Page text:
Column: LGBTQ rights extend beyond marriage


The Maroon



It has been an eventful few years for gay marriage. Marriage equality is now passed in fifteen states and there are more making serious progress. Moreover, the Defense of Marriage Act was repealed in the Supreme Court, making it possible for same sex partners to receive federal benefits. Looks like the LGBTQ, that is lesbian, gay, bisexual, trans* and queer community, has almost reached equality, right? Unfortunately we still have a long way to go.

There are numerous issues within the LGBTQ community that seem to be pushed aside or forgotten. Therefore, the fight for equality means we have to push harder to educate ourselves.

One of the pressing issues the LGBTQ community faces is a lack of anti-discrimination laws in certain states. The Human Rights Campaign reports that only 16 states have full protection for their LGBTQ employees in both the private and public sector. Legislation does not have equal employment protection laws for LGBTQ people. Therefore, people not in the 16 states can be fired at any time for being LGBTQ.

Another serious issue is LGBTQ teen homelessness and suicide. Due to rejection from families and communities, The Trevor Project reports that LGBTQ teens often resort to ending their lives. The Trevor Project has also found that 30 to 40 percent of LGBTQ students do attempt suicide, and LGBTQ teens are more likely to drop out of school and run away from home due to rejection from their families and their communities. The Trevor Project further reports that these teens run away, they are then more likely to participate in sex work and get involved with drug use.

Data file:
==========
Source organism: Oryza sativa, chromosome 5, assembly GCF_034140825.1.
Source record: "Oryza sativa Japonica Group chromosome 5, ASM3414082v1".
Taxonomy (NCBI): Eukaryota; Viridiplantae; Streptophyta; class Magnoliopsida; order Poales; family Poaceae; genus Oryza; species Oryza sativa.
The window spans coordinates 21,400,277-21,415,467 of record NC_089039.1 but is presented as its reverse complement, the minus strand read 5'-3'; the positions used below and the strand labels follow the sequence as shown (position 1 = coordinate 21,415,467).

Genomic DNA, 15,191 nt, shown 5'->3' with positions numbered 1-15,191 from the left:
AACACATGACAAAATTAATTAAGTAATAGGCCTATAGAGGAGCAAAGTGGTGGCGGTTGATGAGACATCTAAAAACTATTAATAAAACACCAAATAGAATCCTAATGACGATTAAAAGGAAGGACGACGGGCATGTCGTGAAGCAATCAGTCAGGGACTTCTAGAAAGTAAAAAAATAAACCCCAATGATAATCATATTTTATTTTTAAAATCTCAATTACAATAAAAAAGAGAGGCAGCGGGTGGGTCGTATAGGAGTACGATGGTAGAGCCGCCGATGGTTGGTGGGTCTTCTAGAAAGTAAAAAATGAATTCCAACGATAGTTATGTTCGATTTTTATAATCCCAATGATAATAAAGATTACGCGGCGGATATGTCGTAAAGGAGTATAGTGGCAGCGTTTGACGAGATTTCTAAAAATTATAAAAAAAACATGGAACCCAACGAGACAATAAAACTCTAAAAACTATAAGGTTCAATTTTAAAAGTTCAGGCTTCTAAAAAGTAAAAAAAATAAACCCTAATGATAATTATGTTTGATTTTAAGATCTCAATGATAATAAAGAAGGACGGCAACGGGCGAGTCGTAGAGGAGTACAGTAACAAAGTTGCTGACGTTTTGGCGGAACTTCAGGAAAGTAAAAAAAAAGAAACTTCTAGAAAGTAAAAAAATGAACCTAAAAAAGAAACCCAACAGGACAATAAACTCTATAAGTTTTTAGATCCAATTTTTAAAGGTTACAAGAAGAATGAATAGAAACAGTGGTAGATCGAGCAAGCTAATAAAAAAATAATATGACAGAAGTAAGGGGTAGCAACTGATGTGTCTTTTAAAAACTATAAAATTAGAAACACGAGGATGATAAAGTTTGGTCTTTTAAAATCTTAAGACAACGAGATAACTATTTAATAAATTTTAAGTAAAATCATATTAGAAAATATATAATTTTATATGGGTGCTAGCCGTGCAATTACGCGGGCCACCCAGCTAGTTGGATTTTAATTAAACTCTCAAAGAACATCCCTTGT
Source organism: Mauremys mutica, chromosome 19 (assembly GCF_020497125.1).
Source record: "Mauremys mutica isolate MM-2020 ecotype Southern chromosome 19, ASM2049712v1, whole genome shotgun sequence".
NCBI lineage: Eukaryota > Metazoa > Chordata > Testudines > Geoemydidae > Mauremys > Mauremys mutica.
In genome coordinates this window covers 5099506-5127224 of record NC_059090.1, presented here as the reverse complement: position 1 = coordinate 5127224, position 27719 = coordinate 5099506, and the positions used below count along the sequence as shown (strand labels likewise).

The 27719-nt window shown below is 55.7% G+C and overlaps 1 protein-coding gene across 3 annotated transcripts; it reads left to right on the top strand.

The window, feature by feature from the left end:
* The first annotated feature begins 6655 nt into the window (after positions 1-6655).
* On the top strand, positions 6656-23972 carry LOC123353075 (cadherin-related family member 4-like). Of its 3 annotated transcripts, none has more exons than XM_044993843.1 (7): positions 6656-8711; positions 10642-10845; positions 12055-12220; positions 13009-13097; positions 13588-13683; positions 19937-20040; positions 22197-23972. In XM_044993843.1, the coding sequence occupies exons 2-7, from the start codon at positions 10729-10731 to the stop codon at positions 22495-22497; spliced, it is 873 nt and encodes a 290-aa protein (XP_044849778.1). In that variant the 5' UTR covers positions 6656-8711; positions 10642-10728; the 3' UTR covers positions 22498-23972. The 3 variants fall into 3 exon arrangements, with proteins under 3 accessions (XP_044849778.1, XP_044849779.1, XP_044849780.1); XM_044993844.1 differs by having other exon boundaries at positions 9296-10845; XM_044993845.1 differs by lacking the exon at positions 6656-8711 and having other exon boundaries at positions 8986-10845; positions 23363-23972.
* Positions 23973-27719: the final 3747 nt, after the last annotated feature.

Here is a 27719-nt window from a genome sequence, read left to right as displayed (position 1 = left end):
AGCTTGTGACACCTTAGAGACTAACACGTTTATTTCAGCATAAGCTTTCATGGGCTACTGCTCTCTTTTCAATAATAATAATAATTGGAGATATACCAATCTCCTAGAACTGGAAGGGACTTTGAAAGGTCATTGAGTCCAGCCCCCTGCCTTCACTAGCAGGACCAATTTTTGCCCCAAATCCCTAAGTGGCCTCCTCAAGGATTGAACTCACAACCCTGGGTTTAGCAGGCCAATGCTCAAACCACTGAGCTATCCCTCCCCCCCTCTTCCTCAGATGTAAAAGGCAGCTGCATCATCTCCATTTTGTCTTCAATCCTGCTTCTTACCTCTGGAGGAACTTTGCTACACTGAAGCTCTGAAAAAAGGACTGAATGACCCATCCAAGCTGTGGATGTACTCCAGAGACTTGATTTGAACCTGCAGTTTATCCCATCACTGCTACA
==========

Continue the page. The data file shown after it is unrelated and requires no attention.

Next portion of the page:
Also, the T in LGBTQ is almost always pushed aside. Trans* stands for anyone who does not conform to the biological sex they were born with. This includes transgenders, transsexuals, and gender queer people. Trans* individuals are regularly denied basic rights such as housing, education and employment. According to the Human Rights Campaign, 90 percent of trans* individuals have experienced employment discrimination or hid to avoid penalties to their jobs. Their right to health care is also a challenge seeing that many trans* people have been harassed in the doctors often and are denied medical attention due to their gender identity. Moreover, trans* people are more likely to be harassed and even attacked, but unfortunately have not felt they could go to the authorities. 22 percent of trans* people who have interacted with police have been mistreated also according to the Human Rights Campaign.

Both policy and society deny LGBTQ individuals. Bisexuals deal with serious stigma and are often seen as “not real.” Lesbians deal with oversexualization due to the pornography community and, therefore, often get sexually harassed by men. According to the National Center for Transgender Equality,

people who do not align with gender norms regularly get harassed or isolated.

It feels comfortable to support gay marriage because it is appealing to a heteronormative society that gay people would want to assimilate to what is seen as normal. The fact of the matter is not every LGBTQ person is like that and does not want to change to make society feel comfortable. The LGBTQ community is full of people who seem different and want to be able to feel like they can be themselves. Being a good ally to the entire community, no matter how you define yourself, means fighting for everyone’s rights. Equality is not reached with gay marriage. It has only just begun.

Bridget O’Connor is a sociology sophomore and can be reached at [email protected]

In My Opinion is a regular column open to all Loyola students. Those interested can contact [email protected]